Wednesday, March 14, 2012

Temporary "Cool Down" Tomorrow

A back door cold front (BDCF) is currently stalled out in Eastern Massachusetts creating a sharp temperature divide in New England.  A BDCF moves from the east to west instead of the typical west to east motion.  These are notoriously difficult to forecast; my professor of meteorology at Umass-Lowell, Dr. Frank Colby, gave a great presentation on the topic my freshman year.  He showed the differences between what the computer models were forecasting to happen and what actually happened.  That is why some of our weather has been "unexpected" this week.  Take last night...severe thunderstorms ripped across Southern NH and Northern MA.  Click here to read storm reports.  Severe hail ( > 1 inch diameter) was reported for the first time in the month of March since at least 1950, when record keeping began (h/t to Climate Data Center).  Some asked me if that was really lightning that was occurring last night when there were clear skies.  The answer is yes and that is an indication of the strength of these thunderstorms.  In fact the storms exhibited a tornado signature for a time, although due to a temperature of 53 one did not form.  Thankfully I see none of that in the next 5 days or so.

NOAA-NCEP real time temperatures, click to enlarge (will not be blurry)
10 Meter Wind (~30 ft to eliminate friction effects)
Notice the way the contours sharply cut as one nears the coast in the temperature chart and notice the wind barbs are moving in two different directions in western and eastern MA.  That shows where the cold front is right now.  It will make its way into Central MA, RI and eastern CT tonight.  This will drop temperatures into the upper 40's for awhile before rebounding into the lower 50's tomorrow afternoon when the sky is less cloudy.  On Friday a typical cold front will push across the region and this will have two effects.  First temperatures will be raw and showers and even a thunderstorm or two will develop as the energy moves past.  Secondly, it will help move an area of high pressure offshore and flip winds back to the west and southwest.  That means warm temperatures will return this weekend and downright HOT temperatures early next week.  It hit 80 degrees today in Chicago and that will be moving east.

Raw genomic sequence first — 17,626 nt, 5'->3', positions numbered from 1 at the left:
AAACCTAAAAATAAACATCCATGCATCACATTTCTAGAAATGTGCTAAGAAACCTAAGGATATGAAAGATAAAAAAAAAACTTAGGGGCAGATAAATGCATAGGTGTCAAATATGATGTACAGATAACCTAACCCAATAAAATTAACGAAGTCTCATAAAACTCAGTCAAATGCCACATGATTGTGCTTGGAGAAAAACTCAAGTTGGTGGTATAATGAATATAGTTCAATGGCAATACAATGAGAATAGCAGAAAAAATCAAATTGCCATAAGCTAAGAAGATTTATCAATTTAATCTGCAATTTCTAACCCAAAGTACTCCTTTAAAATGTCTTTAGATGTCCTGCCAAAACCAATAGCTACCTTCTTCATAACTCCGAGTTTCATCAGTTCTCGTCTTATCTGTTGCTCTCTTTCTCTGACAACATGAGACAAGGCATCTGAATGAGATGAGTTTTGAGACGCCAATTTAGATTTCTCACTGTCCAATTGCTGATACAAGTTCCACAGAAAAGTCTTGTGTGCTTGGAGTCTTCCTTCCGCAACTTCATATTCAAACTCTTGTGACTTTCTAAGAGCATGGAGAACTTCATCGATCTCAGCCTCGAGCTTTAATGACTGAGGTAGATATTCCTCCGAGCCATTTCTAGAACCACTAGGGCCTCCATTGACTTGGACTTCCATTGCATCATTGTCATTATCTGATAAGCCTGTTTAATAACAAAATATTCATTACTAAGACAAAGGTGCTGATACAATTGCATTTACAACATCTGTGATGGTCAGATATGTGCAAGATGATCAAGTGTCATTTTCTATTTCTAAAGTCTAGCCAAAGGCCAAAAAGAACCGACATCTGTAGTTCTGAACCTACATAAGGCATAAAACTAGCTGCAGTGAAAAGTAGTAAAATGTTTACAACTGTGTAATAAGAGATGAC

Quick Forecast...
Tonight-             Clouds Increasing lows upper 30's
Tomorrow-        Cloudy start gradually clearing, highs in low 50's
Thursday Night- Increasing Clounds, chance of shower, lows upper 30's
Friday-              Scattered showers, possible thunder, highs in low 50's inland, 40's coast
Friday Night-     Isolated showers, low around 40
Saturday-          Clearing skies, Highs upper 60's
Sunday-            Sunny, Highs lower 70's

Finally I do think we will approach 80 on either Tuesday or Wednesday next week (some towns both).  It also appears another back door cold front wants to develop at that time frame.  This is a long way out and subject to change however a repeat of last nights severe weather outbreak cannot be ruled out.  Despite the record warm winter and lack of snowfall in the United States snow cover in the Northern Hemisphere is still running above average.  With the cold air still locked to the north, any intrusion south into these warm temperatures is bound to fire more severe weather.  Thunderstorms ahead of regular cold fronts will need to be monitored as well. This is something to keep in mind as we enjoy the warm March.  Thanks for reading!

Saturday, March 10, 2012

Warm Weather on the Way

500 mb vorticity  map (mid level of atmosphere) shows cut off low in SW, trough exiting  NE